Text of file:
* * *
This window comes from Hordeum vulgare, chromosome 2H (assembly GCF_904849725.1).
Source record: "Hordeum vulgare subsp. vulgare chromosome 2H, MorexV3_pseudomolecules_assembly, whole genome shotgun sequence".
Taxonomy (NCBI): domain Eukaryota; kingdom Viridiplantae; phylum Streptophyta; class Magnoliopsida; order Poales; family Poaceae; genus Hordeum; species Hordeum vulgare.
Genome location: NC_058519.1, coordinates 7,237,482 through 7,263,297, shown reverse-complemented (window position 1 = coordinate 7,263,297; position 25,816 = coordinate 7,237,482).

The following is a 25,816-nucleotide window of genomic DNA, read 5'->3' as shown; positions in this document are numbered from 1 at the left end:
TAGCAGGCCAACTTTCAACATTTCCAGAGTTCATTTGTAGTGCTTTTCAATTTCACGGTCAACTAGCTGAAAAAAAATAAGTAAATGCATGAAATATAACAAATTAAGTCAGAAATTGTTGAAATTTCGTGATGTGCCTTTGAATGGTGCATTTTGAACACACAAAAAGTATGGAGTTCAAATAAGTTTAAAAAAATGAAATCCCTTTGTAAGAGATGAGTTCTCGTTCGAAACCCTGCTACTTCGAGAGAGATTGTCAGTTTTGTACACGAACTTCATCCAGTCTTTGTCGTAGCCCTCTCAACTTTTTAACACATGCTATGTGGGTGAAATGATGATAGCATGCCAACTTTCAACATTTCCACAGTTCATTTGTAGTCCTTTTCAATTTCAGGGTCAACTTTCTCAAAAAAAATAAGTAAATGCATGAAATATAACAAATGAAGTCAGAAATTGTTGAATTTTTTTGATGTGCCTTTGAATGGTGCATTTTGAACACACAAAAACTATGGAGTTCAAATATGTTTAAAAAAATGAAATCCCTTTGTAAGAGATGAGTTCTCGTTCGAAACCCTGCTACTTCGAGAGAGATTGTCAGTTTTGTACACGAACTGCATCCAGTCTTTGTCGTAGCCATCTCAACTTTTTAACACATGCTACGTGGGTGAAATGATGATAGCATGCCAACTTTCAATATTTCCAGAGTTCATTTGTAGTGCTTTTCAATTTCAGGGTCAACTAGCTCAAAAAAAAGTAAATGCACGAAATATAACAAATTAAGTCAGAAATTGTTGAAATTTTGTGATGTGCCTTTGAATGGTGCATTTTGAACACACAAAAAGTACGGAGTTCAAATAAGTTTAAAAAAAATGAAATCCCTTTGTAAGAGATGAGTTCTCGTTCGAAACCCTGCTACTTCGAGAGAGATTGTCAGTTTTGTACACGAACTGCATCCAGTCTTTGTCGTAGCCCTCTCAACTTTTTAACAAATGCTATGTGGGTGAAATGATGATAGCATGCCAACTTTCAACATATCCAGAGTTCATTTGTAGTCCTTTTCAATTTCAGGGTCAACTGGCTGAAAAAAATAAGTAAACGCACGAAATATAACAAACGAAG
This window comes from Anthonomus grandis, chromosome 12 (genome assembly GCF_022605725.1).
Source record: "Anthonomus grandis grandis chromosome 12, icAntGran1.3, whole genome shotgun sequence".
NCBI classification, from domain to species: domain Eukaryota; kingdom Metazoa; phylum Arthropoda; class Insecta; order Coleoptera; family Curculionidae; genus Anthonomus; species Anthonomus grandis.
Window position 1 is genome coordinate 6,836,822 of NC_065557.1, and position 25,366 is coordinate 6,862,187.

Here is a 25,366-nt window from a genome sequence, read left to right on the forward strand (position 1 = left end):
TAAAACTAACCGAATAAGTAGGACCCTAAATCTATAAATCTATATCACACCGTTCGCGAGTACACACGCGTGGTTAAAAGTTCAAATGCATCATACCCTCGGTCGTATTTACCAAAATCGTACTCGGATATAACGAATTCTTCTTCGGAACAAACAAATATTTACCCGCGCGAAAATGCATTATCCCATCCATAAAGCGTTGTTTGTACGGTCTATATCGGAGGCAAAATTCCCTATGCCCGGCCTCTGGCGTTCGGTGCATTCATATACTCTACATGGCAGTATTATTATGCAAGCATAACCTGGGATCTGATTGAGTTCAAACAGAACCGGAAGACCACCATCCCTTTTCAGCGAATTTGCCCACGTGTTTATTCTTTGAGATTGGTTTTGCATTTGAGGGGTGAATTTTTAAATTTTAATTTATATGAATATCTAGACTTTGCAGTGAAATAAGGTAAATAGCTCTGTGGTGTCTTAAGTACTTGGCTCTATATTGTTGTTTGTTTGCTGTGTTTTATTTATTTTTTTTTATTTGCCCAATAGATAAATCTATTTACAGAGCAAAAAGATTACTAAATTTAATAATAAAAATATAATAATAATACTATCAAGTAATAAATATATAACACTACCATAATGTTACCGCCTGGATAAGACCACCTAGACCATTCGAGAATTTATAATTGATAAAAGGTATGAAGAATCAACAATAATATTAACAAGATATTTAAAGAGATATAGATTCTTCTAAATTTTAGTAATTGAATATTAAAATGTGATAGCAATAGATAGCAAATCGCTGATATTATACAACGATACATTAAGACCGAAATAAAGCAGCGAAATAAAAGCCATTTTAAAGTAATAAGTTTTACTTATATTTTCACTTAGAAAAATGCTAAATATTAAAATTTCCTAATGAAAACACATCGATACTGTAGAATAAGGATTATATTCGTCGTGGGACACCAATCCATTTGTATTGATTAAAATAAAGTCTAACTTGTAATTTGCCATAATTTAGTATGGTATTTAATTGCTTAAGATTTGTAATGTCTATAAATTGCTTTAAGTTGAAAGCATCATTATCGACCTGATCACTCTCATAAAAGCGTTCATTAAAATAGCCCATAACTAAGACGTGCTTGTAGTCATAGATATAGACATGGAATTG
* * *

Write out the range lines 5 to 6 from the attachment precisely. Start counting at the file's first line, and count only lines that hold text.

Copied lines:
The following is a 25,816-nucleotide window of genomic DNA, read 5'->3' as shown; positions in this document are numbered from 1 at the left end:
TAGCAGGCCAACTTTCAACATTTCCAGAGTTCATTTGTAGTGCTTTTCAATTTCACGGTCAACTAGCTGAAAAAAAATAAGTAAATGCATGAAATATAACAAATTAAGTCAGAAATTGTTGAAATTTCGTGATGTGCCTTTGAATGGTGCATTTTGAACACACAAAAAGTATGGAGTTCAAATAAGTTTAAAAAAATGAAATCCCTTTGTAAGAGATGAGTTCTCGTTCGAAACCCTGCTACTTCGAGAGAGATTGTCAGTTTTGTACACGAACTTCATCCAGTCTTTGTCGTAGCCCTCTCAACTTTTTAACACATGCTATGTGGGTGAAATGATGATAGCATGCCAACTTTCAACATTTCCACAGTTCATTTGTAGTCCTTTTCAATTTCAGGGTCAACTTTCTCAAAAAAAATAAGTAAATGCATGAAATATAACAAATGAAGTCAGAAATTGTTGAATTTTTTTGATGTGCCTTTGAATGGTGCATTTTGAACACACAAAAACTATGGAGTTCAAATATGTTTAAAAAAATGAAATCCCTTTGTAAGAGATGAGTTCTCGTTCGAAACCCTGCTACTTCGAGAGAGATTGTCAGTTTTGTACACGAACTGCATCCAGTCTTTGTCGTAGCCATCTCAACTTTTTAACACATGCTACGTGGGTGAAATGATGATAGCATGCCAACTTTCAATATTTCCAGAGTTCATTTGTAGTGCTTTTCAATTTCAGGGTCAACTAGCTCAAAAAAAAGTAAATGCACGAAATATAACAAATTAAGTCAGAAATTGTTGAAATTTTGTGATGTGCCTTTGAATGGTGCATTTTGAACACACAAAAAGTACGGAGTTCAAATAAGTTTAAAAAAAATGAAATCCCTTTGTAAGAGATGAGTTCTCGTTCGAAACCCTGCTACTTCGAGAGAGATTGTCAGTTTTGTACACGAACTGCATCCAGTCTTTGTCGTAGCCCTCTCAACTTTTTAACAAATGCTATGTGGGTGAAATGATGATAGCATGCCAACTTTCAACATATCCAGAGTTCATTTGTAGTCCTTTTCAATTTCAGGGTCAACTGGCTGAAAAAAATAAGTAAACGCACGAAATATAACAAACGAAG